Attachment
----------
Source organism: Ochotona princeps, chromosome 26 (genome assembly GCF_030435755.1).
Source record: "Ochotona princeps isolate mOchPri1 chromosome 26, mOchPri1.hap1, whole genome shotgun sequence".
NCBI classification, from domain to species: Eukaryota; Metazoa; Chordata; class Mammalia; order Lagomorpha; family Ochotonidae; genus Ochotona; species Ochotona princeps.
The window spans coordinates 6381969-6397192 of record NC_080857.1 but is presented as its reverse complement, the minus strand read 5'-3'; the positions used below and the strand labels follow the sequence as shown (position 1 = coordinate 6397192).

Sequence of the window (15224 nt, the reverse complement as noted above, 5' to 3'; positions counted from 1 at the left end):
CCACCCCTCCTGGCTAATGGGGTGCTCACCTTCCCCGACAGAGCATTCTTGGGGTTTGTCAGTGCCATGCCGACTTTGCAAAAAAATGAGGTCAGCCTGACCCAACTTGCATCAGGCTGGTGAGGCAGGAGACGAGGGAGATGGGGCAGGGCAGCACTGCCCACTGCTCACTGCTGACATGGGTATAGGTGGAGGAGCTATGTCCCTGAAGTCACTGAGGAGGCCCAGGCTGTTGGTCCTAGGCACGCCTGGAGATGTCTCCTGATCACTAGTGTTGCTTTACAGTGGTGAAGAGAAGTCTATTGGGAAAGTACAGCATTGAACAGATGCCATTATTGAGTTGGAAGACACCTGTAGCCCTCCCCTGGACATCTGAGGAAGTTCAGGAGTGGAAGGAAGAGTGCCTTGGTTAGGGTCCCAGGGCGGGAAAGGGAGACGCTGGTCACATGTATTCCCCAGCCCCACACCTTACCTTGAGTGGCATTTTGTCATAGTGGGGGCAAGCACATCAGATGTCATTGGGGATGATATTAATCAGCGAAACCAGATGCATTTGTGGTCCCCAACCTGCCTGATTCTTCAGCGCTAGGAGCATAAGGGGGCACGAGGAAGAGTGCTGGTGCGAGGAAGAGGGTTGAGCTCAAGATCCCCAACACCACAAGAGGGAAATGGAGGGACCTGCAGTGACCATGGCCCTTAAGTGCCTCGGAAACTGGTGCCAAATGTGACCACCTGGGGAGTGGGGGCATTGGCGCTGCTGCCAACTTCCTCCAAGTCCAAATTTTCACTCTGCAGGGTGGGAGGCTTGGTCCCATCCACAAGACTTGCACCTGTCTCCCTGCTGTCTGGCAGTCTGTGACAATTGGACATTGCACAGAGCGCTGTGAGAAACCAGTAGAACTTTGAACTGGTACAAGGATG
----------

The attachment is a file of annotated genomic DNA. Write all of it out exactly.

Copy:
Source organism: Ochotona princeps, chromosome 26 (genome assembly GCF_030435755.1).
Source record: "Ochotona princeps isolate mOchPri1 chromosome 26, mOchPri1.hap1, whole genome shotgun sequence".
NCBI classification, from domain to species: Eukaryota; Metazoa; Chordata; class Mammalia; order Lagomorpha; family Ochotonidae; genus Ochotona; species Ochotona princeps.
The window spans coordinates 6381969-6397192 of record NC_080857.1 but is presented as its reverse complement, the minus strand read 5'-3'; the positions used below and the strand labels follow the sequence as shown (position 1 = coordinate 6397192).

Sequence of the window (15224 nt, the reverse complement as noted above, 5' to 3'; positions counted from 1 at the left end):
CCACCCCTCCTGGCTAATGGGGTGCTCACCTTCCCCGACAGAGCATTCTTGGGGTTTGTCAGTGCCATGCCGACTTTGCAAAAAAATGAGGTCAGCCTGACCCAACTTGCATCAGGCTGGTGAGGCAGGAGACGAGGGAGATGGGGCAGGGCAGCACTGCCCACTGCTCACTGCTGACATGGGTATAGGTGGAGGAGCTATGTCCCTGAAGTCACTGAGGAGGCCCAGGCTGTTGGTCCTAGGCACGCCTGGAGATGTCTCCTGATCACTAGTGTTGCTTTACAGTGGTGAAGAGAAGTCTATTGGGAAAGTACAGCATTGAACAGATGCCATTATTGAGTTGGAAGACACCTGTAGCCCTCCCCTGGACATCTGAGGAAGTTCAGGAGTGGAAGGAAGAGTGCCTTGGTTAGGGTCCCAGGGCGGGAAAGGGAGACGCTGGTCACATGTATTCCCCAGCCCCACACCTTACCTTGAGTGGCATTTTGTCATAGTGGGGGCAAGCACATCAGATGTCATTGGGGATGATATTAATCAGCGAAACCAGATGCATTTGTGGTCCCCAACCTGCCTGATTCTTCAGCGCTAGGAGCATAAGGGGGCACGAGGAAGAGTGCTGGTGCGAGGAAGAGGGTTGAGCTCAAGATCCCCAACACCACAAGAGGGAAATGGAGGGACCTGCAGTGACCATGGCCCTTAAGTGCCTCGGAAACTGGTGCCAAATGTGACCACCTGGGGAGTGGGGGCATTGGCGCTGCTGCCAACTTCCTCCAAGTCCAAATTTTCACTCTGCAGGGTGGGAGGCTTGGTCCCATCCACAAGACTTGCACCTGTCTCCCTGCTGTCTGGCAGTCTGTGACAATTGGACATTGCACAGAGCGCTGTGAGAAACCAGTAGAACTTTGAACTGGTACAAGGATG